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Miguel Perez
Miguel Perez
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Saint Santorum in San Juan

Comment

On his way to Puerto Rico, at least in a hastily conducted briefing, you would think that someone would have reminded Rick Santorum not to mess with the Spanish language. You would think someone would have told him that fear of losing their language and culture is the main reason Puerto Ricans consistently have rejected becoming the 51st state of the union.

Better yet, since he claims he was very close to Puerto Rico when he was a U.S. Senator from Pennsylvania, since he calls himself a "Senador Puertorriqueño," you would think Santorum would have known how to avoid putting both feet in his mouth when he arrived in San Juan.

But nah, we never should underestimate the Republican presidential candidates' talent for alienating Latino voters.

Shortly after arriving in Puerto Rico last week, to campaign for Sunday's primary there, Santorum ignited a political firestorm by telling several local news outlets that he supports statehood, but only if Puerto Ricans accept English as their main language.

While Puerto Ricans recognize both English and Spanish as their official languages, Spanish remains the predominant language, and Santorum's comments were widely received with outrage.

If there was one thing Santorum could not say in Puerto Rico, that was it! From that point on, the time he remained on the island was completely wasted. He should have turned around and got back on the next airplane.

Instead of promoting the statehood cause, he gave powerful ammunition to its opponents and may have set it back for many years.

Amazingly, in an interview with El Vocero newspaper, he seemed to suggest — quite erroneously — that English was a federal requirement for statehood.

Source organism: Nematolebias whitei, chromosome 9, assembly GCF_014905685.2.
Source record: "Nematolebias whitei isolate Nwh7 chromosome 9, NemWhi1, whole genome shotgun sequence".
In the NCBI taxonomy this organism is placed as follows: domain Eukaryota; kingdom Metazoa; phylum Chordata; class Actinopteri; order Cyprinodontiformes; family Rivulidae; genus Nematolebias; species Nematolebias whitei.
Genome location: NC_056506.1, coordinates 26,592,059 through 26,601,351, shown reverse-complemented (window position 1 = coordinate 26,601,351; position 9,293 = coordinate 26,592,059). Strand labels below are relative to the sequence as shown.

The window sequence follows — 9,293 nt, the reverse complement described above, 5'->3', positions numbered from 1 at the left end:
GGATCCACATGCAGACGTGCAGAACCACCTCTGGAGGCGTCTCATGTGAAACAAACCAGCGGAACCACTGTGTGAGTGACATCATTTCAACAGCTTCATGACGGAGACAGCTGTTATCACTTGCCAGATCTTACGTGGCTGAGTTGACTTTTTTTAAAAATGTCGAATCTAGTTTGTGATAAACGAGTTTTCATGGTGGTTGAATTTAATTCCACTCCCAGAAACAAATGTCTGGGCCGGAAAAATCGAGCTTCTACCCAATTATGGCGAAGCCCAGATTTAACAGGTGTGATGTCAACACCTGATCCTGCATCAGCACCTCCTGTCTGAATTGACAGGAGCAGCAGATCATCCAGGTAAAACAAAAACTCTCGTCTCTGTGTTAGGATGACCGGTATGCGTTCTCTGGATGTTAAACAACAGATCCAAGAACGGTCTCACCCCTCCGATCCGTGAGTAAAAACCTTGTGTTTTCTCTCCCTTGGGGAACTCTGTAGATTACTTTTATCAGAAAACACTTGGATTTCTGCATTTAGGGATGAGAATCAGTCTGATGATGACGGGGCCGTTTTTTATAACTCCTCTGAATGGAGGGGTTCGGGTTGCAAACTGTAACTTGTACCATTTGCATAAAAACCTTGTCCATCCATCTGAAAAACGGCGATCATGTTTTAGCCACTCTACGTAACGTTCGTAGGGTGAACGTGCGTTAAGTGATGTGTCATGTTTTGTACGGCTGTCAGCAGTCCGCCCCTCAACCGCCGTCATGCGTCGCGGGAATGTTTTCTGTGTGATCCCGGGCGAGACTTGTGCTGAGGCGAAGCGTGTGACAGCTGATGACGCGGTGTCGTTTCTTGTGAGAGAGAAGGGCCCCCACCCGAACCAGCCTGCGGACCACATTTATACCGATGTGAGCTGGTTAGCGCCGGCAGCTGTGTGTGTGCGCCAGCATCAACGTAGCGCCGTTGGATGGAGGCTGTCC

"As in any other state, you have to comply with this and any federal law. And that is that English has to be the main language," Santorum reportedly told the newspaper on Wednesday. "There are other states with more than one language as is the case in Hawaii, but to be a state in the United States, English has to be the main language," he added.

Not only was he offending Puerto Ricans but blaming his insensitivity on laws that don't exist. There is not requirement for a territory to impose English as its primary language in order to become a state, and the U.S. Constitution doesn't even designate an official language.

Perhaps that's the reason why Mitt Romney, who had his own problems with Puerto Ricans for criticizing the confirmation of Supreme Court Justice Sonia Sotomayor, was able to beat Santorum in a resounding landslide — 83 to 8 percent — and take all of the island's 20 delegates in Sunday's primary.

Newt Gingrich got 2 percent of the vote and Ron Paul scored 1 percent.

For Santorum, who often appears to be running for pope instead of president, and who was expected to score big among Puerto Rico's Catholics and evangelists, this was a huge blow.

Santorum's comments came at a time when Puerto Rico is readying for yet another plebiscite to determine if they want their island to become a state. On Nov.6, the same day we'll be voting for president, Puerto Ricans will be voting on whether they should pursue statehood, independence or retain their current commonwealth relationship with the United States.

Ironically, although they just voted in a presidential primary, the island's 4 million residents are not allowed to vote for president in the general election. Such are the shortcomings of the commonwealth status and the reason why many Puerto Ricans favor statehood. They would like to be able to vote for president, not just in the primaries.